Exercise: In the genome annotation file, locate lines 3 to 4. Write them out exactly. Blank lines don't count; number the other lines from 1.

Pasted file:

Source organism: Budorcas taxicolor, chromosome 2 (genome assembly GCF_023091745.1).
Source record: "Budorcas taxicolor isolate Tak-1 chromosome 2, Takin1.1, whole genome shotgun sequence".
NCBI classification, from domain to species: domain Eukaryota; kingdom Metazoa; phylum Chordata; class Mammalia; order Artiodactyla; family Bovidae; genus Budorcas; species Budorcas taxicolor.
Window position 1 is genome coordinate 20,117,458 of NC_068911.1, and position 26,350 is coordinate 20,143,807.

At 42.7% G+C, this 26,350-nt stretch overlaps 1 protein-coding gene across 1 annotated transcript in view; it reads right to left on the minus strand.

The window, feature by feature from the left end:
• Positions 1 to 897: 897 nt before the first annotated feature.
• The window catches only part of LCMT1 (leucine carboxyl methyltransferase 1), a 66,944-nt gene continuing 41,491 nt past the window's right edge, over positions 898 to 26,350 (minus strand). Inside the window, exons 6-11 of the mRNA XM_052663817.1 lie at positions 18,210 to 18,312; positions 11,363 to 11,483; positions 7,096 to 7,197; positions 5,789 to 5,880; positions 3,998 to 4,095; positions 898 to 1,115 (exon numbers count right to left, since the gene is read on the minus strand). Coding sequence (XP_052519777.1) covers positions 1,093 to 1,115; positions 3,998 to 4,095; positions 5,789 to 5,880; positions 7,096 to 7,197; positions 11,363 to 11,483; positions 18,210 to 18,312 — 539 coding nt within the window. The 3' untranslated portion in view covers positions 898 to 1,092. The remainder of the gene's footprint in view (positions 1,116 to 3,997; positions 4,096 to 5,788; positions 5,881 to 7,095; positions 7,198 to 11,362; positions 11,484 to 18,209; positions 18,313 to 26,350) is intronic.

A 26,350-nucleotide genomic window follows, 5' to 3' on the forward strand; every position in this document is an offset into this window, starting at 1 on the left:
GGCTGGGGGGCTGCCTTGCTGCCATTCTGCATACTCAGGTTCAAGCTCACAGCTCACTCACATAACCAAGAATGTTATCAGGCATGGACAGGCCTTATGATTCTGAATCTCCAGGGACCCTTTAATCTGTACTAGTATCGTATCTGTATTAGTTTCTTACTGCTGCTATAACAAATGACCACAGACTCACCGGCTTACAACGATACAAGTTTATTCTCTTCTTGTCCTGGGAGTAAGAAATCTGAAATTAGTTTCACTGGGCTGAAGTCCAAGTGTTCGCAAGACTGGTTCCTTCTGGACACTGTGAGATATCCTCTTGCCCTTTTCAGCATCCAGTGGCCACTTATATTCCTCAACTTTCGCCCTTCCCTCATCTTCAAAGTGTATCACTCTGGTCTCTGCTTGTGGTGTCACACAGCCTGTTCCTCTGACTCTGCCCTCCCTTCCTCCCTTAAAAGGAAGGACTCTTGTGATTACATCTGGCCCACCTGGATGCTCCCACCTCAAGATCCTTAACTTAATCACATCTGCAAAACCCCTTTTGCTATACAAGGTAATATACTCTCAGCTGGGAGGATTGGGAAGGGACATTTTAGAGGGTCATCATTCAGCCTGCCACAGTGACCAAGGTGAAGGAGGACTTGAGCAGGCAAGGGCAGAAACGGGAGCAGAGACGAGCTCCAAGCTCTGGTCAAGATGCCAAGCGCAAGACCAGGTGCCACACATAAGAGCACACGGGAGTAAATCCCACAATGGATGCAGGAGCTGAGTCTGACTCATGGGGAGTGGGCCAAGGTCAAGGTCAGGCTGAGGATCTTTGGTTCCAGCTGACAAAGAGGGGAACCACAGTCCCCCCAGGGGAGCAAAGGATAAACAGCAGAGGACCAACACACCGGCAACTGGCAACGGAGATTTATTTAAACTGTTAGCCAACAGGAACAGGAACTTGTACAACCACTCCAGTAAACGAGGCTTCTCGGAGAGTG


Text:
NCBI classification, from domain to species: domain Eukaryota; kingdom Metazoa; phylum Chordata; class Mammalia; order Artiodactyla; family Bovidae; genus Budorcas; species Budorcas taxicolor.
Window position 1 is genome coordinate 20,117,458 of NC_068911.1, and position 26,350 is coordinate 20,143,807.